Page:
BREAKING: 1 million mink culled on Dutch mink fur farms as COVID-19 infections spread

Humane Society International urges Dutch government to fast track early closure of this cruel industry

Humane Society International / Europe


Jo-Anne McArthur/We Animals A male mink at a fur farm.

AMSTERDAM—COVID-19 infections on Dutch mink fur farms have now led to an estimated 1 million mink being culled by government order. Today, yet another mink fur farm in the Netherlands with 4,500 breeding mink was confirmed as being infected with the novel virus, bringing the total number of infected farms up to 24. Leading animal charity Humane Society International is calling on the Dutch government to take urgent action and fast track the early closure of fur farms in the Netherlands as a potential reservoir for SARS-CoV-2 and other novel infectious zoonotic diseases. Mink fur farming was banned in the Netherlands in 2013 with a deadline for complete phase out by 2024.

Speaking from Amsterdam, Dr Joanna Swabe, senior director of public affairs for Humane Society International/Europe, said: “The death toll from the Dutch mink fur farm culls has now reached 1 million mink. The risk from failing to eliminate this virus reservoir is clear and yet still the Dutch government is not acting decisively by fast-tracking the early closure of this cruel and dangerous industry. The Dutch Parliament has already adopted a motion calling for the mink industry to shut down before the existing 2024 deadline. In addition to fur factory farming being inherently cruel, the potential for zoonotic disease spread, and for mink fur farms in particular to act as reservoirs for coronaviruses, incubating pathogens transmissible to humans, is an unavoidably compelling reason for the world to call time on fur farming.”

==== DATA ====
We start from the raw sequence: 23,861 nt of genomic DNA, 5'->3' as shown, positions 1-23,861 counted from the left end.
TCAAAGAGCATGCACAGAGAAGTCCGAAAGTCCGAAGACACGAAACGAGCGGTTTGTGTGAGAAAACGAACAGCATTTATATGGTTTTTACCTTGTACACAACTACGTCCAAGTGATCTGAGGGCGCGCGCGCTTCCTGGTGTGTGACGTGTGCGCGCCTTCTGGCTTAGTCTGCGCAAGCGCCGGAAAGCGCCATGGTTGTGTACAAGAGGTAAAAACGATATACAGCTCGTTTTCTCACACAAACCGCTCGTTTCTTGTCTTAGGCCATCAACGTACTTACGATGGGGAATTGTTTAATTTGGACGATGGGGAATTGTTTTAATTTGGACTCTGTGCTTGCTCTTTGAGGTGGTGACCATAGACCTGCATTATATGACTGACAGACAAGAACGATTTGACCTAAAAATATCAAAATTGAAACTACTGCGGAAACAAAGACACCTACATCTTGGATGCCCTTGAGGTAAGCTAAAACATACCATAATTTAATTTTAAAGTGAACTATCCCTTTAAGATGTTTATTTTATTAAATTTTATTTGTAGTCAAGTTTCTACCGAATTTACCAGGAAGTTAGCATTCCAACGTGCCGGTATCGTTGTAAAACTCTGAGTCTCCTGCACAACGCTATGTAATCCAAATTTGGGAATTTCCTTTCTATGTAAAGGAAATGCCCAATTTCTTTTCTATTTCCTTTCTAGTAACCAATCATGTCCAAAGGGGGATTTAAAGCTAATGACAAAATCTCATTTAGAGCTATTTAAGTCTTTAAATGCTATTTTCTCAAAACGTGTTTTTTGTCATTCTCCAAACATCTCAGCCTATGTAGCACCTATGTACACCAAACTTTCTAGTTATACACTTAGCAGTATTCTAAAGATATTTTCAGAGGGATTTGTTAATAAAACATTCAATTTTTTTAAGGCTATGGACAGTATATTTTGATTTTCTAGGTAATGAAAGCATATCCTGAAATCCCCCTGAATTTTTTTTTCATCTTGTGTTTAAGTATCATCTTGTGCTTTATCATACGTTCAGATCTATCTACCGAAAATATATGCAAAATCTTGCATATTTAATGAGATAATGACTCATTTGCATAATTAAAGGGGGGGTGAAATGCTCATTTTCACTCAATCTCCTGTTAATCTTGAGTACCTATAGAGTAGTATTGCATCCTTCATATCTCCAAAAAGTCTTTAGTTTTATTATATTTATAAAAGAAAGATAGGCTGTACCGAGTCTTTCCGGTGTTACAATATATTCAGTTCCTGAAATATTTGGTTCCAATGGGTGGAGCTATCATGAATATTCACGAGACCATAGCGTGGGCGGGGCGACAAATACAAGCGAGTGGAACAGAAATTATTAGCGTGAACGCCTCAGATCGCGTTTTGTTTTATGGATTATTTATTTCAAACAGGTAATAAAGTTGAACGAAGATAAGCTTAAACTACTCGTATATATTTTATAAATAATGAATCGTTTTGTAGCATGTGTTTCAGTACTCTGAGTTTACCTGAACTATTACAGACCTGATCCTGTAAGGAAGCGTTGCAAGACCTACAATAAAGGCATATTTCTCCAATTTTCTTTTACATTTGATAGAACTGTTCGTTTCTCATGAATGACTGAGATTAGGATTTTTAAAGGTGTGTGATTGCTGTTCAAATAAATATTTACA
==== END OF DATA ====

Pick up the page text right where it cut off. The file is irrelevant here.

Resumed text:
Earlier this month the Dutch Government said it will consider a one-stop voluntary closing scheme and breeding ban for mink fur farms in the Netherlands, in response to motions adopted by the Parliament. It promised to announce its decision in August 2020 and notify Parliament before the new mating season begins. The Zoonoses Outbreak Management Team is expected to release its preliminary report on Thursday 16 July to advise the government on its future course of action. How the virus has been able to spread so rapidly among the mink population and between farms is one of the key questions that will hopefully be answered.

The Netherlands farmed around 4.5 million mink in 2018, on 128 fur farms. Since April, two fur farm workers are believed “extremely likely” to have contracted the virus from mink. This marked the start of the culling of 1 million mink. The early closure scheme considered by government will apply to all fur farms, including farms that have culled mink due to COVID -19. A ban on the transportation of mink to prevent the spread of COVID-19 is currently in place, which should mean that no new mink can be brought to an already-culled mink farm. However, the Ministerial response to the Regional Safety Authority states that the movement of young mink to other locations is permitted to prevent overcrowding.